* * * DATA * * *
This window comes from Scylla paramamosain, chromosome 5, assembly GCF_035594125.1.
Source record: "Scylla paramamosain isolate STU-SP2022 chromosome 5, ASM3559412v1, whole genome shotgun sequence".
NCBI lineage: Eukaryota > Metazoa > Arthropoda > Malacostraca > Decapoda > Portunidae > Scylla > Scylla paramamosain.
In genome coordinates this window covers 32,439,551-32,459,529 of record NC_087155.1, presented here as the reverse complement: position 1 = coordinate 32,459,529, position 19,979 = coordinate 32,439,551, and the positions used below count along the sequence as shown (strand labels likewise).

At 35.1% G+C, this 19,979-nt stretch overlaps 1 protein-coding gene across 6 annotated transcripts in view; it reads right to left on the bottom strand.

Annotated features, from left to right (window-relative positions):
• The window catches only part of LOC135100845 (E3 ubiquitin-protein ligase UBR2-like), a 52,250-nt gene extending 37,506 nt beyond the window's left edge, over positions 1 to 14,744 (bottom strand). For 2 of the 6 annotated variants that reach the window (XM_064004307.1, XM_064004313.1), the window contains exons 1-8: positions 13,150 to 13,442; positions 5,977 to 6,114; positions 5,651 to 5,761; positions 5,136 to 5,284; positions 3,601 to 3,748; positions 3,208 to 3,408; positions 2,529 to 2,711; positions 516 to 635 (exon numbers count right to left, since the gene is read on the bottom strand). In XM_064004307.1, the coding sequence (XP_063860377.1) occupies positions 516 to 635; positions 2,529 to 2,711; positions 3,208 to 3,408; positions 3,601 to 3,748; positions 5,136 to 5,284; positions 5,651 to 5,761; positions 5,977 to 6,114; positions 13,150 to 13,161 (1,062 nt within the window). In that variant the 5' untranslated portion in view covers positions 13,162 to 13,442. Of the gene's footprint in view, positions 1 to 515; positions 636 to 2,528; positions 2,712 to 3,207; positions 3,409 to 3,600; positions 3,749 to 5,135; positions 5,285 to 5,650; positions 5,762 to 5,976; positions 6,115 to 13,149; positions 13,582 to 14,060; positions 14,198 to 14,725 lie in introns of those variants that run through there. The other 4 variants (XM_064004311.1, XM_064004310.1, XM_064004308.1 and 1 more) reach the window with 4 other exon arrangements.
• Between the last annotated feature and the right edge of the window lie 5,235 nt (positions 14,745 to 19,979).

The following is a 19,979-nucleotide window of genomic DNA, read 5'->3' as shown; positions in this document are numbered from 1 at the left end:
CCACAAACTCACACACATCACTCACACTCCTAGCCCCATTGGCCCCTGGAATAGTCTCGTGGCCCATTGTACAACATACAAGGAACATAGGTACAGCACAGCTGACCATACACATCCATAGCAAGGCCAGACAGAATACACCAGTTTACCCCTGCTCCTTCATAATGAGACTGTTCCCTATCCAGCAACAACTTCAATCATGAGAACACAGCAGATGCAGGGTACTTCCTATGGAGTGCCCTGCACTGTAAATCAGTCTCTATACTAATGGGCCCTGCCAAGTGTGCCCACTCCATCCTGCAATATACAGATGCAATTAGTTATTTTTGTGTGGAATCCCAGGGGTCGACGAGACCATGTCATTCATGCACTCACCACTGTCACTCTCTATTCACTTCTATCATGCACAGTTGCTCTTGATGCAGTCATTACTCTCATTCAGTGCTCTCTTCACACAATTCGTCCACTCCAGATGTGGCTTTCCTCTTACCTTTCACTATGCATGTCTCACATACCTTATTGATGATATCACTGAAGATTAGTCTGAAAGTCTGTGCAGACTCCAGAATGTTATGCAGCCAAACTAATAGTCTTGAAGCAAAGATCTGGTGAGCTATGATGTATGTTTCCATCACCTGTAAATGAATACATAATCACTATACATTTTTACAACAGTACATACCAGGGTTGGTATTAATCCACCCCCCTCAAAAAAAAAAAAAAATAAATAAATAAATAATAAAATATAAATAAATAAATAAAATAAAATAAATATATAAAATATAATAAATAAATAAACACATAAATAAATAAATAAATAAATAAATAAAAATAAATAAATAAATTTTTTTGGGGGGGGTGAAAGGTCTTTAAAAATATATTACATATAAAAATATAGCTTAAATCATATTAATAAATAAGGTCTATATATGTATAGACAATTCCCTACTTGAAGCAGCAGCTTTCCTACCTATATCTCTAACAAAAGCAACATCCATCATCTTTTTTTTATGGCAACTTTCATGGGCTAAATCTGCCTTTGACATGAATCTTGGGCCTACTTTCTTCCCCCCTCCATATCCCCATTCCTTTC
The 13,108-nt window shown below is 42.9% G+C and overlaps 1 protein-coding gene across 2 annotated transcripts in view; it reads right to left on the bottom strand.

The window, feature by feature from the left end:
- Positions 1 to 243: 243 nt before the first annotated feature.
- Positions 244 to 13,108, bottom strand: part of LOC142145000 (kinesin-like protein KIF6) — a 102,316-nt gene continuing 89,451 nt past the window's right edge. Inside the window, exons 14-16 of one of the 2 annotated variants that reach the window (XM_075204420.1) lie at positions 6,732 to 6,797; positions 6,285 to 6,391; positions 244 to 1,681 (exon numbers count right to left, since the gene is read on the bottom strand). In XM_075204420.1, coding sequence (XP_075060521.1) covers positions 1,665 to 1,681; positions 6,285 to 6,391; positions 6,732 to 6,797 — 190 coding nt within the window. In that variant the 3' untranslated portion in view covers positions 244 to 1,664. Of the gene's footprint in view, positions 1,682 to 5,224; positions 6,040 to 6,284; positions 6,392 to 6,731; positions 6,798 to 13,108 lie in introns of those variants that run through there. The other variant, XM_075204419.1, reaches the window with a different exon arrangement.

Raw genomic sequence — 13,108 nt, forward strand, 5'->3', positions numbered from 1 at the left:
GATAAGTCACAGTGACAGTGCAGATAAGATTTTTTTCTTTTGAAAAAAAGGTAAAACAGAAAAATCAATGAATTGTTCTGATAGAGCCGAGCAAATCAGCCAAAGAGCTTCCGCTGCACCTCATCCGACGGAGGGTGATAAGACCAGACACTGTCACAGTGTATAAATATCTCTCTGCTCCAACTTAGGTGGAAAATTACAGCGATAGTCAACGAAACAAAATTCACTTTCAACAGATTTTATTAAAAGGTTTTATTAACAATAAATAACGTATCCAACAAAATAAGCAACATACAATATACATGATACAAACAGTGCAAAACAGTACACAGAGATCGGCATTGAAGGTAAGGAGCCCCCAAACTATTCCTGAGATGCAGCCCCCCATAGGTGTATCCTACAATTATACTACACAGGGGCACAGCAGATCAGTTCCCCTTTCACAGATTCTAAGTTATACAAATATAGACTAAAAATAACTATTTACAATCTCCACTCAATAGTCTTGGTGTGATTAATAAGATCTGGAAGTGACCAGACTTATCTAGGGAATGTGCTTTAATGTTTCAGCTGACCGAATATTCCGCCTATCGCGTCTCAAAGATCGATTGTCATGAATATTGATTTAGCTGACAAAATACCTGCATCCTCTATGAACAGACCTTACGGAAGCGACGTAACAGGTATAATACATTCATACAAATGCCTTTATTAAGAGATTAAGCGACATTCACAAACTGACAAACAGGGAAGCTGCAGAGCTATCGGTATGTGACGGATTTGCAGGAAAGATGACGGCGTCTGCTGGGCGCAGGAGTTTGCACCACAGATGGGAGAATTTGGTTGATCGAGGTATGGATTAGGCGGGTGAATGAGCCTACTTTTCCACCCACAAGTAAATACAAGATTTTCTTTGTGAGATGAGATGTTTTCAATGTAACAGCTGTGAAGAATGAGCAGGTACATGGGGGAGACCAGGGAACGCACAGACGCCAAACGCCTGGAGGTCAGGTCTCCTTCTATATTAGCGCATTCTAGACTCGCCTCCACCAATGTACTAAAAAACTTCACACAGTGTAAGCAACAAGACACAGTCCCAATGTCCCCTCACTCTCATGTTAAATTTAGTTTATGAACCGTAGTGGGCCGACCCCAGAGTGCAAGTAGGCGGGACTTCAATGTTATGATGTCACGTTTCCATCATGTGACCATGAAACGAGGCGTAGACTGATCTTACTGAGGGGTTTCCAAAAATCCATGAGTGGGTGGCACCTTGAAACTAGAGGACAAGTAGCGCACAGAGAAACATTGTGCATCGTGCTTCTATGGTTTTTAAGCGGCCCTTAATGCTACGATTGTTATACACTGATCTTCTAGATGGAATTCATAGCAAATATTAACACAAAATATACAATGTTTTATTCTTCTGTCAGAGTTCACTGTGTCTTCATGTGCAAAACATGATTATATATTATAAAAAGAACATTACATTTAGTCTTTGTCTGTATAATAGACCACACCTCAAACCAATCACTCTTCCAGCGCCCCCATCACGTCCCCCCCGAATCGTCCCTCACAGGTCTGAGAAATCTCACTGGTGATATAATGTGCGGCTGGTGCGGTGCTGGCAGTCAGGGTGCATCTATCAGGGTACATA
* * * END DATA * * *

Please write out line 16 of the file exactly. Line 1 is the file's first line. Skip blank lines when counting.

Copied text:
GATAAGTCACAGTGACAGTGCAGATAAGATTTTTTTCTTTTGAAAAAAAGGTAAAACAGAAAAATCAATGAATTGTTCTGATAGAGCCGAGCAAATCAGCCAAAGAGCTTCCGCTGCACCTCATCCGACGGAGGGTGATAAGACCAGACACTGTCACAGTGTATAAATATCTCTCTGCTCCAACTTAGGTGGAAAATTACAGCGATAGTCAACGAAACAAAATTCACTTTCAACAGATTTTATTAAAAGGTTTTATTAACAATAAATAACGTATCCAACAAAATAAGCAACATACAATATACATGATACAAACAGTGCAAAACAGTACACAGAGATCGGCATTGAAGGTAAGGAGCCCCCAAACTATTCCTGAGATGCAGCCCCCCATAGGTGTATCCTACAATTATACTACACAGGGGCACAGCAGATCAGTTCCCCTTTCACAGATTCTAAGTTATACAAATATAGACTAAAAATAACTATTTACAATCTCCACTCAATAGTCTTGGTGTGATTAATAAGATCTGGAAGTGACCAGACTTATCTAGGGAATGTGCTTTAATGTTTCAGCTGACCGAATATTCCGCCTATCGCGTCTCAAAGATCGATTGTCATGAATATTGATTTAGCTGACAAAATACCTGCATCCTCTATGAACAGACCTTACGGAAGCGACGTAACAGGTATAATACATTCATACAAATGCCTTTATTAAGAGATTAAGCGACATTCACAAACTGACAAACAGGGAAGCTGCAGAGCTATCGGTATGTGACGGATTTGCAGGAAAGATGACGGCGTCTGCTGGGCGCAGGAGTTTGCACCACAGATGGGAGAATTTGGTTGATCGAGGTATGGATTAGGCGGGTGAATGAGCCTACTTTTCCACCCACAAGTAAATACAAGATTTTCTTTGTGAGATGAGATGTTTTCAATGTAACAGCTGTGAAGAATGAGCAGGTACATGGGGGAGACCAGGGAACGCACAGACGCCAAACGCCTGGAGGTCAGGTCTCCTTCTATATTAGCGCATTCTAGACTCGCCTCCACCAATGTACTAAAAAACTTCACACAGTGTAAGCAACAAGACACAGTCCCAATGTCCCCTCACTCTCATGTTAAATTTAGTTTATGAACCGTAGTGGGCCGACCCCAGAGTGCAAGTAGGCGGGACTTCAATGTTATGATGTCACGTTTCCATCATGTGACCATGAAACGAGGCGTAGACTGATCTTACTGAGGGGTTTCCAAAAATCCATGAGTGGGTGGCACCTTGAAACTAGAGGACAAGTAGCGCACAGAGAAACATTGTGCATCGTGCTTCTATGGTTTTTAAGCGGCCCTTAATGCTACGATTGTTATACACTGATCTTCTAGATGGAATTCATAGCAAATATTAACACAAAATATACAATGTTTTATTCTTCTGTCAGAGTTCACTGTGTCTTCATGTGCAAAACATGATTATATATTATAAAAAGAACATTACATTTAGTCTTTGTCTGTATAATAGACCACACCTCAAACCAATCACTCTTCCAGCGCCCCCATCACGTCCCCCCCGAATCGTCCCTCACAGGTCTGAGAAATCTCACTGGTGATATAATGTGCGGCTGGTGCGGTGCTGGCAGTCAGGGTGCATCTATCAGGGTACATA